Community Garden Supports Low-Income People with Fresh Food and Education

Community Garden Supports Low-Income People with Fresh Food and Education
by SalvationArmy.ca
Categories: Articles, Blog, Feature, Mobile, Newswire
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Although low-income people may see healthy food choices on the shelves at grocery stores, the cost of them is often out of their range. In Brantford, Ont., The Salvation Army’s community garden and food bank not only gives struggling individuals and families access to nutritious foods, it offers demonstrations such as how to cook and store items, as well as tips and recipes to help clients eat healthy on a budget.

“When you are willing to educate and not just pass out food, people are anxious to learn,” says Nicole Bouw, community and family services worker.

“It helps us get through these difficult times”

“I am so grateful for fresh vegetables for my family,” says Jacob. “It helps us get through these difficult times, and the items received are items we likely couldn’t purchase in a grocery store due to the cost. I love that your food bank grows vegetables and teaches clients how to benefit from them.”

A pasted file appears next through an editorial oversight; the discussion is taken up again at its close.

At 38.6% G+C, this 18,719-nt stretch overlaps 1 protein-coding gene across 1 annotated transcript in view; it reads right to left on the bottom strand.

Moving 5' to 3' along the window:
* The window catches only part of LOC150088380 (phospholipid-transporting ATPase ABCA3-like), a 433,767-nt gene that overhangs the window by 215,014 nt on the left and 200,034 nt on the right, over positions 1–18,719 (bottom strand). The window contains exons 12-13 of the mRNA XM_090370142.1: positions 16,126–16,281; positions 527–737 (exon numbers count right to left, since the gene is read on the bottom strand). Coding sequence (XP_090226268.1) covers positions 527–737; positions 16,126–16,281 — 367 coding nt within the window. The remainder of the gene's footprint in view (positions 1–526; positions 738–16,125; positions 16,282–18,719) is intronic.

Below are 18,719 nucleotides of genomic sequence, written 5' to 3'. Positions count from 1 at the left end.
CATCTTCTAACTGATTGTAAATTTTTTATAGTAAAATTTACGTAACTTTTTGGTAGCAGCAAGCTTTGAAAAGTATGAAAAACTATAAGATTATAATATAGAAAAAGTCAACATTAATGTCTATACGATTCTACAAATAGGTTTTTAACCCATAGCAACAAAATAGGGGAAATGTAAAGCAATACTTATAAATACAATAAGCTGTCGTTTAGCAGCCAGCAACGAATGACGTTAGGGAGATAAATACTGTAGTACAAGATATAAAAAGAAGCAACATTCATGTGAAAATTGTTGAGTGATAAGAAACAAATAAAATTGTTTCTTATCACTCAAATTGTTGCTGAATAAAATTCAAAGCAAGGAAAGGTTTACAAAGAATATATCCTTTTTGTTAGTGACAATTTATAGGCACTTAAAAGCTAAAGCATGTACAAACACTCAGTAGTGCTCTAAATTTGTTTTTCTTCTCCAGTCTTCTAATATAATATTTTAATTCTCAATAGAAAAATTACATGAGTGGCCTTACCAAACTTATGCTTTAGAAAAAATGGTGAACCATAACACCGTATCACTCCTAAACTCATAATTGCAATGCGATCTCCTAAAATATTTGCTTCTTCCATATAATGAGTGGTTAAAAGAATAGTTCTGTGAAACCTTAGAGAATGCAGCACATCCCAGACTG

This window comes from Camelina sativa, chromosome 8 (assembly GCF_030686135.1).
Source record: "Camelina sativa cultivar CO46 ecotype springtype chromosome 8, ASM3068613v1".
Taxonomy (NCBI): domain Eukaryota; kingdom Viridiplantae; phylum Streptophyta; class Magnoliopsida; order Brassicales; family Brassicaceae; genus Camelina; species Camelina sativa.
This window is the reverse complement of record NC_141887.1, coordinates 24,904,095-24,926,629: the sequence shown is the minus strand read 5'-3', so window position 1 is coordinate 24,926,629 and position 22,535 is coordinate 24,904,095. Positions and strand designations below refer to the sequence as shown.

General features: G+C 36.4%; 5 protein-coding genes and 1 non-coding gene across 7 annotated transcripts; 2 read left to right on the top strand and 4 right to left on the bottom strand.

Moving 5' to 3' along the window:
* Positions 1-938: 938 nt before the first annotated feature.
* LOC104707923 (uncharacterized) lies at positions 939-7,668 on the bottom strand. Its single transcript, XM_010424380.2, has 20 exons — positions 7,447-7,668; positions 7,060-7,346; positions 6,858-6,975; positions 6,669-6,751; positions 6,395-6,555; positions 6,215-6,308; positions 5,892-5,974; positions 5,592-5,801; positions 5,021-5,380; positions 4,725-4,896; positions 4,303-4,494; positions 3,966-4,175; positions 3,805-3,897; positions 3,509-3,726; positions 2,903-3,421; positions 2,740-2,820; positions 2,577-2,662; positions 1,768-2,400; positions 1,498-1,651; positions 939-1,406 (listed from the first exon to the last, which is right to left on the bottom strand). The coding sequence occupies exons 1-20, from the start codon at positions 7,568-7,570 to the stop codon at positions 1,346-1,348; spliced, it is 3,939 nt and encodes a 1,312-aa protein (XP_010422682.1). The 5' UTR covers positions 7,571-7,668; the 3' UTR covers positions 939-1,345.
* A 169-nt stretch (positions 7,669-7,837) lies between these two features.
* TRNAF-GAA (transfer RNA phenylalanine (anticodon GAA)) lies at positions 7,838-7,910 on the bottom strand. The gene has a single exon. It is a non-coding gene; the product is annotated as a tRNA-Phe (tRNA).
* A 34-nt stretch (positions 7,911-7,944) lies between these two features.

The Salvation Army’s food bank supports up to 250 people in any given month. The community garden, located on site, offers tomatoes, various types of lettuce, kale, bok choy, carrots, green and yellow beans, radishes, onions and zucchini.

“I can make a salad now,” says Alexander. “I can’t remember the last time I had a fresh salad. Thank you, God Bless.”

“I can’t remember the last time I had a fresh salad”

Volunteer, Faith, tends to the garden

Volunteer, Faith, tends to the garden

The Salvation Army’s community garden is one of ten in the city supported by Equal Grounds, a community-based organization that provides seeds, plants and anything needed for starting a garden. Bouw is not only grateful from the much-needed support from the city but for her volunteer, Faith, who gives 15 to 20 hours a month weeding, watering and picking the ripe items.

“Due to COVID-19 and restrictions for volunteers, it’s been difficult to get help,” says Bouw. “In any case, providing struggling individuals and families with fresh, nutritious food that is home-grown brings much satisfaction. When you see and hear clients react to having access to fresh food items, it makes everything we do worthwhile.”

“Thank you,” says Sylvia. “This is over the top! So amazing.”

By Linda Leigh